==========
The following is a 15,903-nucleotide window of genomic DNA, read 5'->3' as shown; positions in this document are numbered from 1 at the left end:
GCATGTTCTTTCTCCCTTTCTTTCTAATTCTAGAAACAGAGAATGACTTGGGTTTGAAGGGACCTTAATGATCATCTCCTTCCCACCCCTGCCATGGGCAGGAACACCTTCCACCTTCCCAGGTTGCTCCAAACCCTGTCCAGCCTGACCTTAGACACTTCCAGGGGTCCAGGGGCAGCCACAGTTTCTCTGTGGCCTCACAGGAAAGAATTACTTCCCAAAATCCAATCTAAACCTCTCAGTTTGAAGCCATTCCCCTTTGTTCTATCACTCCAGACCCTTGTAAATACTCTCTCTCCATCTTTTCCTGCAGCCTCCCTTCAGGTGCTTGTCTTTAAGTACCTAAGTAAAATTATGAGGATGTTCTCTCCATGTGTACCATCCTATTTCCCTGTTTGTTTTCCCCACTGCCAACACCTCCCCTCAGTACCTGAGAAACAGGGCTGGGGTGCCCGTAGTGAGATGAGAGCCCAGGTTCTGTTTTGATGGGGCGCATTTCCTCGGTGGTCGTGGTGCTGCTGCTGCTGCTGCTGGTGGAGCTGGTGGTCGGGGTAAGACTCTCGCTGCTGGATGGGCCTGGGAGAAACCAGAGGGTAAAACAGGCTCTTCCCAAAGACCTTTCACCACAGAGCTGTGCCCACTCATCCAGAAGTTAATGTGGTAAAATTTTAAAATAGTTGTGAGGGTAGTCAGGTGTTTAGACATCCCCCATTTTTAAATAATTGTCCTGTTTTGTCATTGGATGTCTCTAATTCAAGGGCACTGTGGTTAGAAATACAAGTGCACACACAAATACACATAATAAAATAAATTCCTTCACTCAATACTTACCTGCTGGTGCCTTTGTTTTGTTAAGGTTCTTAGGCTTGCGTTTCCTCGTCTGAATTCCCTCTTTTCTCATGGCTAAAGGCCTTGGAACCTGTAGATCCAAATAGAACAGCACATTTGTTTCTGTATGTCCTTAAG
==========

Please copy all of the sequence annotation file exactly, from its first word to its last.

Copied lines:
The following is a 15,903-nucleotide window of genomic DNA, read 5'->3' as shown; positions in this document are numbered from 1 at the left end:
GCATGTTCTTTCTCCCTTTCTTTCTAATTCTAGAAACAGAGAATGACTTGGGTTTGAAGGGACCTTAATGATCATCTCCTTCCCACCCCTGCCATGGGCAGGAACACCTTCCACCTTCCCAGGTTGCTCCAAACCCTGTCCAGCCTGACCTTAGACACTTCCAGGGGTCCAGGGGCAGCCACAGTTTCTCTGTGGCCTCACAGGAAAGAATTACTTCCCAAAATCCAATCTAAACCTCTCAGTTTGAAGCCATTCCCCTTTGTTCTATCACTCCAGACCCTTGTAAATACTCTCTCTCCATCTTTTCCTGCAGCCTCCCTTCAGGTGCTTGTCTTTAAGTACCTAAGTAAAATTATGAGGATGTTCTCTCCATGTGTACCATCCTATTTCCCTGTTTGTTTTCCCCACTGCCAACACCTCCCCTCAGTACCTGAGAAACAGGGCTGGGGTGCCCGTAGTGAGATGAGAGCCCAGGTTCTGTTTTGATGGGGCGCATTTCCTCGGTGGTCGTGGTGCTGCTGCTGCTGCTGCTGGTGGAGCTGGTGGTCGGGGTAAGACTCTCGCTGCTGGATGGGCCTGGGAGAAACCAGAGGGTAAAACAGGCTCTTCCCAAAGACCTTTCACCACAGAGCTGTGCCCACTCATCCAGAAGTTAATGTGGTAAAATTTTAAAATAGTTGTGAGGGTAGTCAGGTGTTTAGACATCCCCCATTTTTAAATAATTGTCCTGTTTTGTCATTGGATGTCTCTAATTCAAGGGCACTGTGGTTAGAAATACAAGTGCACACACAAATACACATAATAAAATAAATTCCTTCACTCAATACTTACCTGCTGGTGCCTTTGTTTTGTTAAGGTTCTTAGGCTTGCGTTTCCTCGTCTGAATTCCCTCTTTTCTCATGGCTAAAGGCCTTGGAACCTGTAGATCCAAATAGAACAGCACATTTGTTTCTGTATGTCCTTAAG